The value of your major in college

This is a very controversial topic. What should you have in mind when choosing a college major?

On the one hand, it’s very important to study something you enjoy. If you do that you will likely excel or at least do better, and then you can think about how to turn that degree into a career. If you love English or History, this thinking says you should pursue these majors.

On the other hand, particularly if you’re taking out big loans, to what extent is it important to study something that will lead to an actual career? Majors like engineering and accounting come to mind.

This article examines the topic from the perspective of turning your major into a career.

The student might say, “English,” “psychology,” “political science” or “engineering.”

And then, in my mind, after factoring in some other information, I say to myself “job” or “no job,” depending on the major.

An English major with no internships or any plan of what she might do with the major to earn a living? No job.

A political science major with no internships that could lead to a specific job opportunity? No job, I think.

Engineering major with three relevant internships in the engineering field? Ding. Ding. We have a winner. Job.

Read the entire article.

In one sense, it tilts too far to the career area. Yet it brings up an important point. Too many college students have no idea how they can earn a living after college, and WAY too many of them are taking out huge loans and then selecting majors that will make it very difficult for them to repay those loans whiles earning a living.

The bottom line is that all factors have to be considered. I think it’s important that college students pursue an education. College has to be much more than just a vocational program.

Yet you have to have common sense. Maybe you can get that English degree at a great public university instead of a small liberal arts school that costs $50,000 per year. This way if you decide that grad school makes sense for your career after you get that English or History degree, you’ll be in a much better position financially to make that decision.


Jobless claims plunge

The news on jobs keeps improving.

Weekly jobless claims moved sharply lower, while inflation remained tame and housing starts unexpectedly weakened in December, according to a set of data painting a mixed picture of the economic recovery.

Weekly unemployment benefit applications dropped to 352,000, the fewest in nearly four years.

The buzz out there is that manufacturing is a big part of the rebound.

It will be interesting to see how the improving job situation will affect the 2012 presidential election.


Economic news keeps improving

It’s time to get back out there. Demand is picking up from everything including consumer products and being reflected in rising used car prices. We just heard that credit card debt spiked at the end of 2011. This is a huge sign that people are getting more optimistic about the economy. When people start feeling better, they spend more. When they spend more, businesses realize they need to ramp up production and supply. This is econ 101, so the job you were looking for last year might now be available this year.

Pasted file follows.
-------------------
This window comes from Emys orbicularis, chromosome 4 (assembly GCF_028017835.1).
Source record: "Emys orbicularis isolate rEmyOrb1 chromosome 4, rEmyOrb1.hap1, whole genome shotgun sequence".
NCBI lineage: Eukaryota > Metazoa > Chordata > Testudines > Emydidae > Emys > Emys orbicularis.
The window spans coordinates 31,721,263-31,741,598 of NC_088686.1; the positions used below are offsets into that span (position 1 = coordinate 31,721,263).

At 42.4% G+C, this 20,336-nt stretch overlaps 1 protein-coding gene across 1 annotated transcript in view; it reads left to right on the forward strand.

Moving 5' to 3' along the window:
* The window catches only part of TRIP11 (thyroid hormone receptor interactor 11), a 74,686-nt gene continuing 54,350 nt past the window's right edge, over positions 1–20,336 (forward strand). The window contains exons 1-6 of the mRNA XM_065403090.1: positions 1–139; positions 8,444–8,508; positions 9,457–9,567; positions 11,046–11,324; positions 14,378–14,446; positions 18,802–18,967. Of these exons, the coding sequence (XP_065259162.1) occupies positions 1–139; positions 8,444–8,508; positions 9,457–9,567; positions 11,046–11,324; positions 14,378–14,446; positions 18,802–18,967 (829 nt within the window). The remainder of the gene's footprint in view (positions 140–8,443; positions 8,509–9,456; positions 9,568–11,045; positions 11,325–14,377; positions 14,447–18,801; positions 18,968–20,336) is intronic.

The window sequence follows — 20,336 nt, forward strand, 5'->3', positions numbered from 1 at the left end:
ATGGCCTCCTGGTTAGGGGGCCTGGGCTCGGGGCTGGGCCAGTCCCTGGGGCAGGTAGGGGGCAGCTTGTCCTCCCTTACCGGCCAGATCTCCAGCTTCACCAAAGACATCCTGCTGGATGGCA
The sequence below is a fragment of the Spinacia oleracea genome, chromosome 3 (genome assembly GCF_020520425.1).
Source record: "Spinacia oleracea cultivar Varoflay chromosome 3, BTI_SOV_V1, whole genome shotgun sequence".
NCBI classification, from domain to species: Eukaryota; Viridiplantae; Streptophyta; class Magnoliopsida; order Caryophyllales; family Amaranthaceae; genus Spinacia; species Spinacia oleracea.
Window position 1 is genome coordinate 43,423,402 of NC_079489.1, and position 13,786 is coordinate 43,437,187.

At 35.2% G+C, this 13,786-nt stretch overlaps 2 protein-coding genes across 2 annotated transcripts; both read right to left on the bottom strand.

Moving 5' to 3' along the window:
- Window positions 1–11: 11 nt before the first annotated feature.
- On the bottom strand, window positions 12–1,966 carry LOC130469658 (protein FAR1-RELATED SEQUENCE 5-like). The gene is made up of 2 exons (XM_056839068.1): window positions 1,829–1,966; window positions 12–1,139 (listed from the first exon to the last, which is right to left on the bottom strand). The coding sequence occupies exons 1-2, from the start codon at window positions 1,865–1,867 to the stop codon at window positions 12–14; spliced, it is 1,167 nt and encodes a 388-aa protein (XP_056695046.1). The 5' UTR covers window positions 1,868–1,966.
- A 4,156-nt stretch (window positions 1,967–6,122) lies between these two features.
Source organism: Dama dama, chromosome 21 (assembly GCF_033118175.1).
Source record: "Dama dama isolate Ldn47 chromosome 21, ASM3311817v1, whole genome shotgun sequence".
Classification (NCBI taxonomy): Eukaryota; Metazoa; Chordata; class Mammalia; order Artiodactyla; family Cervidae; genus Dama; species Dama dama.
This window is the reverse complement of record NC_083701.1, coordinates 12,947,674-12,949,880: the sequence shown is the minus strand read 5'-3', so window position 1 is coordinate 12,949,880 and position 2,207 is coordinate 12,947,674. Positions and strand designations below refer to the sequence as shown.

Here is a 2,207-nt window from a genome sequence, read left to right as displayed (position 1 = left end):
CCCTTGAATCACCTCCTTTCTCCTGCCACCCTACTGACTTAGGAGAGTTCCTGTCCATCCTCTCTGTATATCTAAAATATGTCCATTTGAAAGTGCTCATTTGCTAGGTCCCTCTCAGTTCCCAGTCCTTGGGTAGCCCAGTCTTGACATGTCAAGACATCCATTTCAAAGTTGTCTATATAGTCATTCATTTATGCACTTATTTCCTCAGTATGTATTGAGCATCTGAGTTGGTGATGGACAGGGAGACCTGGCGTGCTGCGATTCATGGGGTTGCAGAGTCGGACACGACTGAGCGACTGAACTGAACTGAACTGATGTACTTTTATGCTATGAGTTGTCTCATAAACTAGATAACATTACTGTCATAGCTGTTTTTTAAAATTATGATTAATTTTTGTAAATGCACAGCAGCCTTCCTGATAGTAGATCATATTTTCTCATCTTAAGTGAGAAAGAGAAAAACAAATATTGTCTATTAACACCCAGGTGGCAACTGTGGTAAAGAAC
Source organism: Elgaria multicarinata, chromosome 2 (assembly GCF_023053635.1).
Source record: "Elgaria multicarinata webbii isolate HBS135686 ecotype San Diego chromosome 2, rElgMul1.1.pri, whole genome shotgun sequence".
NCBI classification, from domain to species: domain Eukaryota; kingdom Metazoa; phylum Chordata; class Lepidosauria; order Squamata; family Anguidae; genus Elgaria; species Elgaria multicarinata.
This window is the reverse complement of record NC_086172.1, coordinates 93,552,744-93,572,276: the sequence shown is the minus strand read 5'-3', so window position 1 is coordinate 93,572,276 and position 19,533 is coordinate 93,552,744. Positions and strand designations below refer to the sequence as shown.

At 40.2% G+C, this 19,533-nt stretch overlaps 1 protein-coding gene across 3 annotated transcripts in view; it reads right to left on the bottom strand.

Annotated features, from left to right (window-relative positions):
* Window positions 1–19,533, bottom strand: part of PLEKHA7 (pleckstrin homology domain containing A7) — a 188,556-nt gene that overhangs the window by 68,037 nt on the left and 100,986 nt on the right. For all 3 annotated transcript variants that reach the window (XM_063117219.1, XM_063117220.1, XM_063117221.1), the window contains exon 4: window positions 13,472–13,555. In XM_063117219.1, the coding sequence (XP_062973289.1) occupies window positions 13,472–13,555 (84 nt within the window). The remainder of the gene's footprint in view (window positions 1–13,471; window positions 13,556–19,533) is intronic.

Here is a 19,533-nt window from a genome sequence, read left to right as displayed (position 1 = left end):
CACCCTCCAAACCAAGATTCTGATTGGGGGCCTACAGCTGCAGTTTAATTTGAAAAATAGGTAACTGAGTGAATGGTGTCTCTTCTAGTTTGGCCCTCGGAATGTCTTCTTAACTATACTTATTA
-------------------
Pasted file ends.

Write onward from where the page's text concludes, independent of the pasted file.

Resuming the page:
It’s been a rough 3 years since the bottom fell out of the housing market and then the job market. Many people have given up looking for work. But now is the time to get optimistic and aggressive. Don’t sit on your hands. Dust off your resume, go back to all your old contacts and also get creative. There are new fields opening up. Did you know there was a domestic oil and gas boom going on? Read the business sections of newspapers and web sites.

You just might find your self in a great position earning a living wage again. You can finally dump your old car and you’ll be driving a used Porsche 911 that you’ve been dreaming about. Maybe you can put a bid on that cool house that just went through foreclosure. Or get your old house back!

It’s time to think differently. It’s a new year, and the sentiment out there is changing. Take advantage of it!


Unemployment drops to 8.5%

Slowly but surely, we’re starting to see a rebound in the US economy. Manufacturing is picking up, consumers are spending more and companies are starting to hire. The unemployment rate has now dropped to 8.5% after the economy added 200,000 jobs in December.

The jobs report builds on a several new indicators pointing toward an economy on the upswing.

The government reported Thursday that claims for unemployment benefits declined in the final week of December, moving the average over the past four weeks to its lowest level in more than three years.

The Institute for Supply Management reported this week that its employment index for December was 55.1, the highest reading since June. A reading above 50 means that more companies are creating jobs than cutting them.

The nation’s factories have added more than 300,000 jobs since the beginning of 2010 — about 13 percent of what was lost during the recession — marking the first sustained increase in manufacturing employment since 1997, according to the Bureau of Labor Statistics.

Auto sales in December were up, continuing their substantial improvement from the summer. And for all of 2011, vehicle sales rose 10 percent.

The auto numbers are critical. For example, Chrysler sales keep increasing and the company is adding jobs.

The economy has added jobs for 15 consecutive months so there is reason for continued optimism.

If you’ve been out of work and have given up, go back and start looking again.


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